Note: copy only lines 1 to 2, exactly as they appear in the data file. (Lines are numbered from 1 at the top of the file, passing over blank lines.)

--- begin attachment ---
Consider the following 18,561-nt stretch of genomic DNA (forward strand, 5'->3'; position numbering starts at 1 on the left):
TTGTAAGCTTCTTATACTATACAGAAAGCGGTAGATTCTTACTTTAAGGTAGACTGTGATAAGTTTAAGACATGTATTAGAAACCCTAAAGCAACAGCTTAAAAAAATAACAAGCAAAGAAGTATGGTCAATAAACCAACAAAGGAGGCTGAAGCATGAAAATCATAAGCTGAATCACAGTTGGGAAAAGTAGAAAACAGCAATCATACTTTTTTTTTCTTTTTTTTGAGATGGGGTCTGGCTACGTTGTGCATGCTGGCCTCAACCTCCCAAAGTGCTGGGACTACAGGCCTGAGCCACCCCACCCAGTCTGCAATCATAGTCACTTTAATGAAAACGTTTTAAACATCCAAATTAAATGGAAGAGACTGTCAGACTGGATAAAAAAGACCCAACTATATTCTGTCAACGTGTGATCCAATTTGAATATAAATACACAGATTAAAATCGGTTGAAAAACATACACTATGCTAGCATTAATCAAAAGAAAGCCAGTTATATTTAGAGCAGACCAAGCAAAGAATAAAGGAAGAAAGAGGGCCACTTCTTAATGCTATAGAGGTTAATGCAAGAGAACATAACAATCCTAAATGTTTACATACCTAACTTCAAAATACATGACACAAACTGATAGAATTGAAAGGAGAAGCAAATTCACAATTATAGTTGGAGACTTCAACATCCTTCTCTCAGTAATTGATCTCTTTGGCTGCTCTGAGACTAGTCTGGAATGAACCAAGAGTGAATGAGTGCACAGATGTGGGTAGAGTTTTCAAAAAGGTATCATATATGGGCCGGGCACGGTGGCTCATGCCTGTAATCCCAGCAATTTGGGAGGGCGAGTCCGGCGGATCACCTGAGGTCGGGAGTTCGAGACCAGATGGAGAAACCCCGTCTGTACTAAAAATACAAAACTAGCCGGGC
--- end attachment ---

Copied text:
Consider the following 18,561-nt stretch of genomic DNA (forward strand, 5'->3'; position numbering starts at 1 on the left):
TTGTAAGCTTCTTATACTATACAGAAAGCGGTAGATTCTTACTTTAAGGTAGACTGTGATAAGTTTAAGACATGTATTAGAAACCCTAAAGCAACAGCTTAAAAAAATAACAAGCAAAGAAGTATGGTCAATAAACCAACAAAGGAGGCTGAAGCATGAAAATCATAAGCTGAATCACAGTTGGGAAAAGTAGAAAACAGCAATCATACTTTTTTTTTCTTTTTTTTGAGATGGGGTCTGGCTACGTTGTGCATGCTGGCCTCAACCTCCCAAAGTGCTGGGACTACAGGCCTGAGCCACCCCACCCAGTCTGCAATCATAGTCACTTTAATGAAAACGTTTTAAACATCCAAATTAAATGGAAGAGACTGTCAGACTGGATAAAAAAGACCCAACTATATTCTGTCAACGTGTGATCCAATTTGAATATAAATACACAGATTAAAATCGGTTGAAAAACATACACTATGCTAGCATTAATCAAAAGAAAGCCAGTTATATTTAGAGCAGACCAAGCAAAGAATAAAGGAAGAAAGAGGGCCACTTCTTAATGCTATAGAGGTTAATGCAAGAGAACATAACAATCCTAAATGTTTACATACCTAACTTCAAAATACATGACACAAACTGATAGAATTGAAAGGAGAAGCAAATTCACAATTATAGTTGGAGACTTCAACATCCTTCTCTCAGTAATTGATCTCTTTGGCTGCTCTGAGACTAGTCTGGAATGAACCAAGAGTGAATGAGTGCACAGATGTGGGTAGAGTTTTCAAAAAGGTATCATATATGGGCCGGGCACGGTGGCTCATGCCTGTAATCCCAGCAATTTGGGAGGGCGAGTCCGGCGGATCACCTGAGGTCGGGAGTTCGAGACCAGATGGAGAAACCCCGTCTGTACTAAAAATACAAAACTAGCCGGGC